Born in Hartford, Connecticut in 1926, Frederick Edwin Church was a famous American landscape painter whose vision and talent contribute to his place within the pantheon of Hudson Valley School of Art painters. Known for painting large-scale landscape paintings, Church’s masterpieces typically contained dramatic settings which are evident in his paintings The Parthenon, Twilight in the Wilderness, or Our Banner in the Sky. These famous paintings often featured beautiful scenic mountains, waterfalls, or sunsets, which gave each of his works a different vibe and feeling, however all of these paintings pale in comparison to The Heart of the Andes.
Church’s most famed piece of work, The Heart of the Andes, was painted in 1859 and its medium is oil on canvas. This scenic landscape painting is about 5′ 6″ x 9′ 11″ and displays the beauty and grandeur of the South American Mountain range. While some of Church’s paintings feature wide brushstrokes with sweeping colors, The Heart of the Andes is a more intricately detailed piece, as the entire painting is incredibly realistic. This painting features a waterfall scene in front of the majestic Andes Mountains with a small, almost unnoticeable village at the foot of the mountains. This painting’s color scheme seems to consist of mainly earthy tones as it is a realistic landscape painting, however it also features a few pops of color which draws the onlooker’s eyes to different points. One of these color pops would be the bright red shirt and the blue jacket of two people standing in front of a cross, which guides our attention to the small religious symbol, while another would be the red and blue flowers located on the lower right side of the painting which allows our eyes to fall upon the extremely detailed foreground.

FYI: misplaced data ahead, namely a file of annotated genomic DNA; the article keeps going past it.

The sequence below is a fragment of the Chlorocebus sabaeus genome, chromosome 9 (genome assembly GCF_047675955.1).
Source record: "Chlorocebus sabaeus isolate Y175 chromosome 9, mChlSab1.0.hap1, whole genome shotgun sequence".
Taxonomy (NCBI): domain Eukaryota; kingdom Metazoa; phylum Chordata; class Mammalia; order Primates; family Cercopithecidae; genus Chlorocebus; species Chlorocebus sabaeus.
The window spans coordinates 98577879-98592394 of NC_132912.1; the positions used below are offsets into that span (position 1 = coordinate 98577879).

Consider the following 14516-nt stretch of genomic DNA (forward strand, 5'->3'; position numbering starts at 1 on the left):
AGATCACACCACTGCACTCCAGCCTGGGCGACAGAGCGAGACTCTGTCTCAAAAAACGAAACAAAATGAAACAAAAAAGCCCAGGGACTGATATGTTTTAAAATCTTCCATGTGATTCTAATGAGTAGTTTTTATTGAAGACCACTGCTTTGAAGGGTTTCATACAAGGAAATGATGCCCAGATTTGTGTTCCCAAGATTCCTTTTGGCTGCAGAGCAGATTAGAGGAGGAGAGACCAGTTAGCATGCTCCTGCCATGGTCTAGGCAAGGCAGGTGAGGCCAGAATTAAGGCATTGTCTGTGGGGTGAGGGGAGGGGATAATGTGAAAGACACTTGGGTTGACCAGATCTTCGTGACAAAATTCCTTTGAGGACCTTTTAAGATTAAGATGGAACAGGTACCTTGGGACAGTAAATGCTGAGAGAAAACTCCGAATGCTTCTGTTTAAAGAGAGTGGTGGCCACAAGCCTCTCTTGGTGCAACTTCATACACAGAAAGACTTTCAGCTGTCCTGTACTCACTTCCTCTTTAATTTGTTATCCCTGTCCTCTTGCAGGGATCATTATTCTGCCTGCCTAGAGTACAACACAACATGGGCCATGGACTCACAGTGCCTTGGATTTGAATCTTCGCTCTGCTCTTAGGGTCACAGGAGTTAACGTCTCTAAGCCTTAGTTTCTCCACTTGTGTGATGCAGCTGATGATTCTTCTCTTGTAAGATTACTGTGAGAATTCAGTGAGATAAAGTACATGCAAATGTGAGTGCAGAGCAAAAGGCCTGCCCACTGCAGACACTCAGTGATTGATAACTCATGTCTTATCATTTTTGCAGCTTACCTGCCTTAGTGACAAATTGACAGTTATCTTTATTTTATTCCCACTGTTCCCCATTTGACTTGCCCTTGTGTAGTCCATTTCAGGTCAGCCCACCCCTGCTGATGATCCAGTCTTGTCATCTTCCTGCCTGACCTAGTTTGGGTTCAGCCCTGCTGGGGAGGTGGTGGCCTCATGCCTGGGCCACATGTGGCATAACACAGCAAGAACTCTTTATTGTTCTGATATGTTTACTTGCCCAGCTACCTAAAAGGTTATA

By using small pops of color Church is able to draw onlooker’s focus into certain parts of his painting, and he does this intentionally as a way to get certain messages across. This particular painting seems to play with the theme of religion as it features a cross, which is either a grave or shrine. In addition to this small symbol of Christianity, Church’s painting depicts the beauty of nature when it is untouched by man, and because of this it pays tribute to God’s awesome creation. This painting, aside from a small town nestled in the center and the two people kneeling by the cross, is free of human influence and therefore displays nature in its raw form. That being said, while there are two people featured in this piece of artwork, they obviously are not the focal point of this piece as they are minuscule in comparison to the grand natural features that surround them. In this way, Church demonstrates that while people exist and are important, we pale in comparison to God’s handiwork.
In addition to depicting religious undertones, Church’s painting also presents a nationalistic view of the Americas. By painting the beauty that surrounds anyone lucky enough to reside in either of the New World, Church is able to proudly show off the awesomeness of this “new” land. This almost 10 foot long painting showed the impressive dramatic landscapes that made up the America’s, and because of this many who look upon Church’s painting feel a sense of pride in the Americas as they look on in awe at the natural beauty of their land.
The Heart of the Andes makes onlookers feel as if they are gazing out a window onto this magnificent scene, and because of this, this piece of art gives off a peaceful and serene vibe. The light reflecting off the water gives the appearance of a new day beginning and fills with me a hopeful feeling, and because of this I can see the allure this of this painting and why it is arguably Church’s most famous piece. Members of the Hudson Valley School of Art depicted the beauty of the world around them with their unique paintings, and Frederick Edwin Church’s Heart of the Andes perfectly displays these ideals.
– Debbie Boerke
 “Frederic Edwin Church (1826-1900), Birthday May 4 – Wolf Fine Art – Colorado Springs.” Wolf Fine Art Colorado Springs RSS. 2012. Accessed November 01, 2016.